Civil engineers design, manage and operate infrastructure around the globe. That doesn't just mean roads and bridges, it also means potable water pipelines, wastewater treatment, and there's even a subset of civil engineering called environmental engineering.
Civil engineering is arguably the oldest of all the engineering professions and is vital to everything about daily life, from construction to transportation.
Computer engineering isn't software engineering or computer science, rather it focuses solely on the hardware of computers. As a computer engineer, you'd be closely working with an electronic component design like improving PCB design, increasing storage capacity, designing new computer chips, etc.
While computer engineers will likely need to know how to code and understand how the software operates, this subset of engineering will be focused on hardware.Subcategories: PCB Design, Data Science, Mechatronics
Electrical engineers, affectionately known as Double-Es by other engineers, focus on electronics, electromagnetism, and electricity. They will work closely with biomedical engineers, computer engineers, mechanical engineers, and other fields of engineering.
Electrical engineering is a fairly technical and complex side of engineering, involving a high degree of mathematical and scientific understanding in the field, not unlike chemical engineering. EEs will work in labs, offices, or even on factory floors.
Environmental engineering is a subset of civil engineering that involves a significant focus on environmental stability, water purity, air purity, and reduction of pollution or other hazards. Environmental engineers work to reduce hazardous waste, predict the effects of contaminants and pollution, and manage the proper disposal of chemicals.
Subcategories: Waste Management, Chemical Management
Materials Science Engineering
Materials Science engineers work to improve or create new materials to bring to the market. That can mean anything from new aluminum alloys for the automotive market all the way to new medical gels that aide in tissue regrowth.
Materials Science Engineers also have a huge part in space and aerospace industry as they can help improve or design the raw materials of different spacecraft.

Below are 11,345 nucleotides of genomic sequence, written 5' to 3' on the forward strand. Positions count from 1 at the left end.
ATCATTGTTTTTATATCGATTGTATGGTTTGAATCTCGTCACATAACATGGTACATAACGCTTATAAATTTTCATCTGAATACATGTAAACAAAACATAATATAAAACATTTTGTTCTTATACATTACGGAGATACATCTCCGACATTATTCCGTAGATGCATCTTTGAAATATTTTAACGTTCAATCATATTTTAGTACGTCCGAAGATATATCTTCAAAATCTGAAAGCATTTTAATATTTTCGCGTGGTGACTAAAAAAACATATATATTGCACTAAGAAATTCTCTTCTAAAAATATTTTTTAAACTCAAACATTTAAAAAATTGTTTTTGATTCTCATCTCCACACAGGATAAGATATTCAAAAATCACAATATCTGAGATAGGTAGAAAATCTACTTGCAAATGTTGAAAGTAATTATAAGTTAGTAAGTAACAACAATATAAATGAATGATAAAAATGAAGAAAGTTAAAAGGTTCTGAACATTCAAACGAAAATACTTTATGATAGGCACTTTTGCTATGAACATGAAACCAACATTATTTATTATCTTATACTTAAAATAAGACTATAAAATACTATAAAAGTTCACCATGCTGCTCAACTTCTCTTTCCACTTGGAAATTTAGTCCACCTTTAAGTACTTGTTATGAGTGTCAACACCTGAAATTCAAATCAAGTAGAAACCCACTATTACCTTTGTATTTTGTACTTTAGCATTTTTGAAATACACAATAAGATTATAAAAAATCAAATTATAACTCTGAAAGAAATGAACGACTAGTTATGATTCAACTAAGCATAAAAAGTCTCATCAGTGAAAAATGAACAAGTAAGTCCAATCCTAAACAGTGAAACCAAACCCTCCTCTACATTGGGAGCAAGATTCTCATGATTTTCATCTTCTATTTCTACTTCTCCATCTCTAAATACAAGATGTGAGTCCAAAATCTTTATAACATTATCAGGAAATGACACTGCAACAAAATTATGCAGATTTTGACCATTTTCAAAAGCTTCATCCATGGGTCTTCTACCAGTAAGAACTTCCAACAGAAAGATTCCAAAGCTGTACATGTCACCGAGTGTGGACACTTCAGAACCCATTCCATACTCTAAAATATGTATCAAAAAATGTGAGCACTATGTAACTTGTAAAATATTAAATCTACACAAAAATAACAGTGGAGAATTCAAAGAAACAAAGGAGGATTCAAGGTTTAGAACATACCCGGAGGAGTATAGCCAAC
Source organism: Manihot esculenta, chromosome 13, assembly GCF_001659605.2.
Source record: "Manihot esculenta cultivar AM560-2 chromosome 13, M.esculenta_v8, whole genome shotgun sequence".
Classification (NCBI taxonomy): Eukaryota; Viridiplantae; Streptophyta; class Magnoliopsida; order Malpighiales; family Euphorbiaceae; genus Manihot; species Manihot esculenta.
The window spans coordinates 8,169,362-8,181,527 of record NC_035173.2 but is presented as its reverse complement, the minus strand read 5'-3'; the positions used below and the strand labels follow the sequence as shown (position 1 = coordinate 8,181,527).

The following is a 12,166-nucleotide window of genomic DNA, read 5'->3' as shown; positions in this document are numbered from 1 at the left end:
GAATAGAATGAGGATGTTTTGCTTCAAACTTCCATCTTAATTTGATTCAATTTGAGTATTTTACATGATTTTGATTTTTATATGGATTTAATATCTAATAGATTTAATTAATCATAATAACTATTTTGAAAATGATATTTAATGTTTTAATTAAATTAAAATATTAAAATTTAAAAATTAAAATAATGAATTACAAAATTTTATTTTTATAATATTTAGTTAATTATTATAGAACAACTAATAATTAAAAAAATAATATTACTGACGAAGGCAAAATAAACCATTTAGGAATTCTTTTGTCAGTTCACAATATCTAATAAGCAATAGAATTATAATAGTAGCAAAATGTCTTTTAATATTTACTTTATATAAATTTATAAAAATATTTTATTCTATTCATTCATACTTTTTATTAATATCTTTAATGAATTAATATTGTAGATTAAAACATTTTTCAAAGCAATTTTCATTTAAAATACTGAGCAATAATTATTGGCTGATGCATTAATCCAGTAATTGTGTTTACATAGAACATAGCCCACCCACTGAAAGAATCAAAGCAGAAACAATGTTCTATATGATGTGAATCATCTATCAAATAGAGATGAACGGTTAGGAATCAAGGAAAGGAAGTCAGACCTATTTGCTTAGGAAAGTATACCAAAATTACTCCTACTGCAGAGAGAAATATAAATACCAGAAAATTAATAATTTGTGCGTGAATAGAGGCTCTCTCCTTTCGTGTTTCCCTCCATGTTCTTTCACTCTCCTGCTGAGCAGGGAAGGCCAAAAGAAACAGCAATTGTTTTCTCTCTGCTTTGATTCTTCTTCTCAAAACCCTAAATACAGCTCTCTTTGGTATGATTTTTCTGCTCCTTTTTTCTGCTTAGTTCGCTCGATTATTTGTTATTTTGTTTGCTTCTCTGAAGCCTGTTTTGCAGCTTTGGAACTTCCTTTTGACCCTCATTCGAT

Subcategories: Consumer Goods, Rocketry, Research
Mechanical Engineering is the most common engineering degree and is by far the broadest. In all practicality, around half of the disciplines on this list could be grouped in this field.
This degree will focus on two major things: thermal systems and mechanical systems. If it's supposed to move heat up or cool it down, chances are a mechanical engineer was involved in the creation of it.
Subcategories: Aerospace, Manufacturing, Thermal Simulation, Automotive
Nuclear engineering is a fairly integrated field, meaning it requires significant knowledge of different parts of engineering.
Nuclear engineers can work on medical imaging technologies all the way to nuclear reactors. It requires knowledge of mechanical, environmental, chemical, and even electrical engineering principles.
Subcategories: Medical Imaging, Power Generation, Electronics
Petroleum engineering focuses in on the extraction and production of hydrocarbon fuels. That's anything from crude oil to natural gas. While this field may not be the most well looked upon in the age of global warming, its still an essential part of modern energy production.
Petroleum engineers will need a good understanding of environmental engineering as well as geotechnical engineering.
Subcategories: Natural Gas, Pipeline Engineering, Fracking
Software engineering is the newest of the engineering disciplines and with that, possibly the most unstructured one that is rapidly evolving.
It is vitally important to our modern world and can play a role in any engineering discipline's work. If programming or computers are involved in a device, then a software engineer worked on it at some point.
Subcategories: Computer Programming, Data Storage, Front End/Back End Engineering